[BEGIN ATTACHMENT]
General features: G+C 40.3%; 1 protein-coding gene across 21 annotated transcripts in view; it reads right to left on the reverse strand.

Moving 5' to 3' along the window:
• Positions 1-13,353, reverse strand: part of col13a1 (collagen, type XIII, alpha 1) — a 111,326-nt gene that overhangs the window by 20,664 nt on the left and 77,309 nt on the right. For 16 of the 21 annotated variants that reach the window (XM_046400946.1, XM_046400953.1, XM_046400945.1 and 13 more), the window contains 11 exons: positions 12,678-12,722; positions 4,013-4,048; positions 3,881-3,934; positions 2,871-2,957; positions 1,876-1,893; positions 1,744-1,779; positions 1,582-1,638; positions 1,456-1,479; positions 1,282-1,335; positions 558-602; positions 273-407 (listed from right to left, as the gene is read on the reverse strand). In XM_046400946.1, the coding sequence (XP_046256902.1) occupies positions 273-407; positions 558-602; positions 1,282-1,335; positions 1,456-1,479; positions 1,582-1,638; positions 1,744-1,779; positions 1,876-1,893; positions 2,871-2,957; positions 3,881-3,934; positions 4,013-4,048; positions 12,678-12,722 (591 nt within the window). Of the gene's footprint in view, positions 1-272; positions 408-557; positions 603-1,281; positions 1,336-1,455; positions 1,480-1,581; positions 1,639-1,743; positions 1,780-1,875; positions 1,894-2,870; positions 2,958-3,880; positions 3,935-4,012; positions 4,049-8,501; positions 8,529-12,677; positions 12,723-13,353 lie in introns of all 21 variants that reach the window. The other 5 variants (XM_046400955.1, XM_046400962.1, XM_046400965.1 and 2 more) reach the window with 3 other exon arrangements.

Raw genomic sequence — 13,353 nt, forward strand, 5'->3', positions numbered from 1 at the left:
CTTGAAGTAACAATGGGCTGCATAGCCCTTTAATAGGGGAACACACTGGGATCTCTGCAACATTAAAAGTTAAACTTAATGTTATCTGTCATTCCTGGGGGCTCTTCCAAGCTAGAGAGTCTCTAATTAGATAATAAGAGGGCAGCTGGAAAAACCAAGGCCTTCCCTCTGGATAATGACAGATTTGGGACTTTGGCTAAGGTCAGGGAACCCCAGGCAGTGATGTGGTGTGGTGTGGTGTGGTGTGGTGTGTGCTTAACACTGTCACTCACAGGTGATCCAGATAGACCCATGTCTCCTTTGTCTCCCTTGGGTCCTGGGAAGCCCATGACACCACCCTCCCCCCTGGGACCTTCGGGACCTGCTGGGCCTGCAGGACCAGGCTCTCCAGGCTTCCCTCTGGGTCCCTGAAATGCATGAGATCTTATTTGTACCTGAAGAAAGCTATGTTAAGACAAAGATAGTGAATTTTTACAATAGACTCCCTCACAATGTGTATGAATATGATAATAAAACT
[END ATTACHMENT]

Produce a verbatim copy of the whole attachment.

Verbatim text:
General features: G+C 40.3%; 1 protein-coding gene across 21 annotated transcripts in view; it reads right to left on the reverse strand.

Moving 5' to 3' along the window:
• Positions 1-13,353, reverse strand: part of col13a1 (collagen, type XIII, alpha 1) — a 111,326-nt gene that overhangs the window by 20,664 nt on the left and 77,309 nt on the right. For 16 of the 21 annotated variants that reach the window (XM_046400946.1, XM_046400953.1, XM_046400945.1 and 13 more), the window contains 11 exons: positions 12,678-12,722; positions 4,013-4,048; positions 3,881-3,934; positions 2,871-2,957; positions 1,876-1,893; positions 1,744-1,779; positions 1,582-1,638; positions 1,456-1,479; positions 1,282-1,335; positions 558-602; positions 273-407 (listed from right to left, as the gene is read on the reverse strand). In XM_046400946.1, the coding sequence (XP_046256902.1) occupies positions 273-407; positions 558-602; positions 1,282-1,335; positions 1,456-1,479; positions 1,582-1,638; positions 1,744-1,779; positions 1,876-1,893; positions 2,871-2,957; positions 3,881-3,934; positions 4,013-4,048; positions 12,678-12,722 (591 nt within the window). Of the gene's footprint in view, positions 1-272; positions 408-557; positions 603-1,281; positions 1,336-1,455; positions 1,480-1,581; positions 1,639-1,743; positions 1,780-1,875; positions 1,894-2,870; positions 2,958-3,880; positions 3,935-4,012; positions 4,049-8,501; positions 8,529-12,677; positions 12,723-13,353 lie in introns of all 21 variants that reach the window. The other 5 variants (XM_046400955.1, XM_046400962.1, XM_046400965.1 and 2 more) reach the window with 3 other exon arrangements.

Raw genomic sequence — 13,353 nt, forward strand, 5'->3', positions numbered from 1 at the left:
CTTGAAGTAACAATGGGCTGCATAGCCCTTTAATAGGGGAACACACTGGGATCTCTGCAACATTAAAAGTTAAACTTAATGTTATCTGTCATTCCTGGGGGCTCTTCCAAGCTAGAGAGTCTCTAATTAGATAATAAGAGGGCAGCTGGAAAAACCAAGGCCTTCCCTCTGGATAATGACAGATTTGGGACTTTGGCTAAGGTCAGGGAACCCCAGGCAGTGATGTGGTGTGGTGTGGTGTGGTGTGGTGTGTGCTTAACACTGTCACTCACAGGTGATCCAGATAGACCCATGTCTCCTTTGTCTCCCTTGGGTCCTGGGAAGCCCATGACACCACCCTCCCCCCTGGGACCTTCGGGACCTGCTGGGCCTGCAGGACCAGGCTCTCCAGGCTTCCCTCTGGGTCCCTGAAATGCATGAGATCTTATTTGTACCTGAAGAAAGCTATGTTAAGACAAAGATAGTGAATTTTTACAATAGACTCCCTCACAATGTGTATGAATATGATAATAAAACT